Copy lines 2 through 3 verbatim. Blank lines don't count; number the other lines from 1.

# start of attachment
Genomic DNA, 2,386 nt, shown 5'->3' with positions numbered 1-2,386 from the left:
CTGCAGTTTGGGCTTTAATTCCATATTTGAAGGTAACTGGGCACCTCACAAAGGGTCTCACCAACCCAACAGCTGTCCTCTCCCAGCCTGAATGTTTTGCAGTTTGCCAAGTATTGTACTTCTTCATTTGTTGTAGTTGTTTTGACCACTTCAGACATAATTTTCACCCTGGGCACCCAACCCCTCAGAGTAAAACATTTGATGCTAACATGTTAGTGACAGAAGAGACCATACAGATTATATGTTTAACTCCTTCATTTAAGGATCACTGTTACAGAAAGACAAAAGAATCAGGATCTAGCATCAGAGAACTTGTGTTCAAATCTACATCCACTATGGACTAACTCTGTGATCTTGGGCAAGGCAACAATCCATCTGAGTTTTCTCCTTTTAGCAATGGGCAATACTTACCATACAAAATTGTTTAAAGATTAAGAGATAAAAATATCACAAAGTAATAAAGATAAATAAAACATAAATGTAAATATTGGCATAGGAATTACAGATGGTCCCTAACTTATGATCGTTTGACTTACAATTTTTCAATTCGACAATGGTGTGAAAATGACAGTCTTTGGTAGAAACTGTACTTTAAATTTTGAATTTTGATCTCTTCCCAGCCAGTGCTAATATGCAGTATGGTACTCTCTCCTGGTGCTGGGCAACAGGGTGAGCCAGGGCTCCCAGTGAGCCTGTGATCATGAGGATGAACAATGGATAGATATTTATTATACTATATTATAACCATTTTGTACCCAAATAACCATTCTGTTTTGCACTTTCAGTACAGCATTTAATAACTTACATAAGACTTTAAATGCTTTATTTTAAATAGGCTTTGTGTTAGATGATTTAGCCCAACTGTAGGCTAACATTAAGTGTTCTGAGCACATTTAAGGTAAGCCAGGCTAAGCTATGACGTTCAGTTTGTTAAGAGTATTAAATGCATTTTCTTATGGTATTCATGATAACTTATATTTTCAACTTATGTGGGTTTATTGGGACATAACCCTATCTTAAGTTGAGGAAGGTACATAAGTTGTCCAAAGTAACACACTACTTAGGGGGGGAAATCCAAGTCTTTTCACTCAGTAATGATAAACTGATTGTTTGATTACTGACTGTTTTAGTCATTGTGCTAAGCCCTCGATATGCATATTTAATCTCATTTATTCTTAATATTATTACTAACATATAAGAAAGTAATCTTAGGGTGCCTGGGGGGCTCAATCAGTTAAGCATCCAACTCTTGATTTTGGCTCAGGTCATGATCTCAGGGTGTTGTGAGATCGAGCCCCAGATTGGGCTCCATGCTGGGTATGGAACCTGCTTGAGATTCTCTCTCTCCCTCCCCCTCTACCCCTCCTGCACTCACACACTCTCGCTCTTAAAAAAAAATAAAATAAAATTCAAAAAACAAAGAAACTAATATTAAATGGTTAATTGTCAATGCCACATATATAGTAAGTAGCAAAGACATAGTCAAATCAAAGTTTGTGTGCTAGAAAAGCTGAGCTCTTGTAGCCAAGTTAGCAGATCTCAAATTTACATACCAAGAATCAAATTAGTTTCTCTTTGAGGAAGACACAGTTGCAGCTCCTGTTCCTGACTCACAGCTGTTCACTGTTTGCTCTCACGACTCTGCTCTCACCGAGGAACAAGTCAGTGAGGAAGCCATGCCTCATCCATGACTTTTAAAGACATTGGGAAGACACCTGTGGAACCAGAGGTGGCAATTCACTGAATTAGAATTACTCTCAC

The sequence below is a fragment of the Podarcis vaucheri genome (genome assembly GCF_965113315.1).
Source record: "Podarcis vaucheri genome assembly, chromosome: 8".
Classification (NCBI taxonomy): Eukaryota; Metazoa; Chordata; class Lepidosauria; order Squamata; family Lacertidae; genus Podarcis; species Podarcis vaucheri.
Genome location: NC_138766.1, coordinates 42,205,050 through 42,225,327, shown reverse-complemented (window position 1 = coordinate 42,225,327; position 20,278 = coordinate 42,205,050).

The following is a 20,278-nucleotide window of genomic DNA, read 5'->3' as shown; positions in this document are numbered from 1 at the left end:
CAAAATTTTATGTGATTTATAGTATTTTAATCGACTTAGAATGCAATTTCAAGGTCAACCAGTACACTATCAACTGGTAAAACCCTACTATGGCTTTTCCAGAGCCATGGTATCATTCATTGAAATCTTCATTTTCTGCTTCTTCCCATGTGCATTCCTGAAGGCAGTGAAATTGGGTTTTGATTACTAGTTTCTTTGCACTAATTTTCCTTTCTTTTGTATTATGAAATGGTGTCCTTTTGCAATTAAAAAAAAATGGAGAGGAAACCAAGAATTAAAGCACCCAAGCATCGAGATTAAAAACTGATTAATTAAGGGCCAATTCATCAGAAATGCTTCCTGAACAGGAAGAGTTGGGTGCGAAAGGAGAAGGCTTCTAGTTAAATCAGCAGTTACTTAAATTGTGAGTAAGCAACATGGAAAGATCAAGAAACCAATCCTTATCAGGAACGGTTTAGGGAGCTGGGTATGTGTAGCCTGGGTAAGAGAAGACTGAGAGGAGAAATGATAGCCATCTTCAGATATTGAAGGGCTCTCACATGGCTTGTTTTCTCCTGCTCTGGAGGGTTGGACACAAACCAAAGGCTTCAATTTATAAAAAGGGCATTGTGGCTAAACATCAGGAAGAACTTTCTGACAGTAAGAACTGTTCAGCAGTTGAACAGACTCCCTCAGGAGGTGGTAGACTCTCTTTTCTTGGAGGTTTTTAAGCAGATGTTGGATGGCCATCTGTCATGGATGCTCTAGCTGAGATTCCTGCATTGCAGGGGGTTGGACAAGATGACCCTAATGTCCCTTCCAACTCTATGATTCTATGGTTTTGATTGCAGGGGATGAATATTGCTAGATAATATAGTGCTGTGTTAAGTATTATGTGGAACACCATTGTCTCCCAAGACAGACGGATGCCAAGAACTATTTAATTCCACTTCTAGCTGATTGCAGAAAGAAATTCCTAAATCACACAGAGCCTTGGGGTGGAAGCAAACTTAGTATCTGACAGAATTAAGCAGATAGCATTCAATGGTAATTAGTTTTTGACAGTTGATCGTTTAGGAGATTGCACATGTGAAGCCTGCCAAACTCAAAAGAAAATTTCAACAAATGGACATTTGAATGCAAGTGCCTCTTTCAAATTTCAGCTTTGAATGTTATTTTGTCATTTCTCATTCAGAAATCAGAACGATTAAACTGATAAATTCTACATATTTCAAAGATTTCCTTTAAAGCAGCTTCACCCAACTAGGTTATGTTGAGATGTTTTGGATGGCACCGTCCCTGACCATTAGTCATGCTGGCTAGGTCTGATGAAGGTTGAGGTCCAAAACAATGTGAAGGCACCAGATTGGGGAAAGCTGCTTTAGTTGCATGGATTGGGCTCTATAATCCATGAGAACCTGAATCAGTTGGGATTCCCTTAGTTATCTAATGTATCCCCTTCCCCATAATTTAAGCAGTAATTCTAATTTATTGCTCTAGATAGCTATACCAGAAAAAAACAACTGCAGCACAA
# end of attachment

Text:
CTGCAGTTTGGGCTTTAATTCCATATTTGAAGGTAACTGGGCACCTCACAAAGGGTCTCACCAACCCAACAGCTGTCCTCTCCCAGCCTGAATGTTTTGCAGTTTGCCAAGTATTGTACTTCTTCATTTGTTGTAGTTGTTTTGACCACTTCAGACATAATTTTCACCCTGGGCACCCAACCCCTCAGAGTAAAACATTTGATGCTAACATGTTAGTGACAGAAGAGACCATACAGATTATATGTTTAACTCCTTCATTTAAGGATCACTGTTACAGAAAGACAAAAGAATCAGGATCTAGCATCAGAGAACTTGTGTTCAAATCTACATCCACTATGGACTAACTCTGTGATCTTGGGCAAGGCAACAATCCATCTGAGTTTTCTCCTTTTAGCAATGGGCAATACTTACCATACAAAATTGTTTAAAGATTAAGAGATAAAAATATCACAAAGTAATAAAGATAAATAAAACATAAATGTAAATATTGGCATAGGAATTACAGATGGTCCCTAACTTATGATCGTTTGACTTACAATTTTTCAATTCGACAATGGTGTGAAAATGACAGTCTTTGGTAGAAACTGTACTTTAAATTTTGAATTTTGATCTCTTCCCAGCCAGTGCTAATATGCAGTATGGTACTCTCTCCTGGTGCTGGGCAACAGGGTGAGCCAGGGCTCCCAGTGAGCCTGTGATCATGAGGATGAACAATGGATAGATATTTATTATACTATATTATAACCATTTTGTACCCAAATAACCATTCTGTTTTGCACTTTCAGTACAGCATTTAATAACTTACATAAGACTTTAAATGCTTTATTTTAAATAGGCTTTGTGTTAGATGATTTAGCCCAACTGTAGGCTAACATTAAGTGTTCTGAGCACATTTAAGGTAAGCCAGGCTAAGCTATGACGTTCAGTTTGTTAAGAGTATTAAATGCATTTTCTTATGGTATTCATGATAACTTATATTTTCAACTTATGTGGGTTTATTGGGACATAACCCTATCTTAAGTTGAGGAAGGTACATAAGTTGTCCAAAGTAACACACTACTTAGGGGGGGAAATCCAAGTCTTTTCACTCAGTAATGATAAACTGATTGTTTGATTACTGACTGTTTTAGTCATTGTGCTAAGCCCTCGATATGCATATTTAATCTCATTTATTCTTAATATTATTACTAACATATAAGAAAGTAATCTTAGGGTGCCTGGGGGGCTCAATCAGTTAAGCATCCAACTCTTGATTTTGGCTCAGGTCATGATCTCAGGGTGTTGTGAGATCGAGCCCCAGATTGGGCTCCATGCTGGGTATGGAACCTGCTTGAGATTCTCTCTCTCCCTCCCCCTCTACCCCTCCTGCACTCACACACTCTCGCTCTTAAAAAAAAATAAAATAAAATTCAAAAAACAAAGAAACTAATATTAAATGGTTAATTGTCAATGCCACATATATAGTAAGTAGCAAAGACATAGTCAAATCAAAGTTTGTGTGCTAGAAAAGCTGAGCTCTTGTAGCCAAGTTAGCAGATCTCAAATTTACATACCAAGAATCAAATTAGTTTCTCTTTGAGGAAGACACAGTTGCAGCTCCTGTTCCTGACTCACAGCTGTTCACTGTTTGCTCTCACGACTCTGCTCTCACCGAGGAACAAGTCAGTGAGGAAGCCATGCCTCATCCATGACTTTTAAAGACATTGGGAAGACACCTGTGGAACCAGAGGTGGCAATTCACTGAATTAGAATTACTCTCAC

The sequence below is a fragment of the Podarcis vaucheri genome (genome assembly GCF_965113315.1).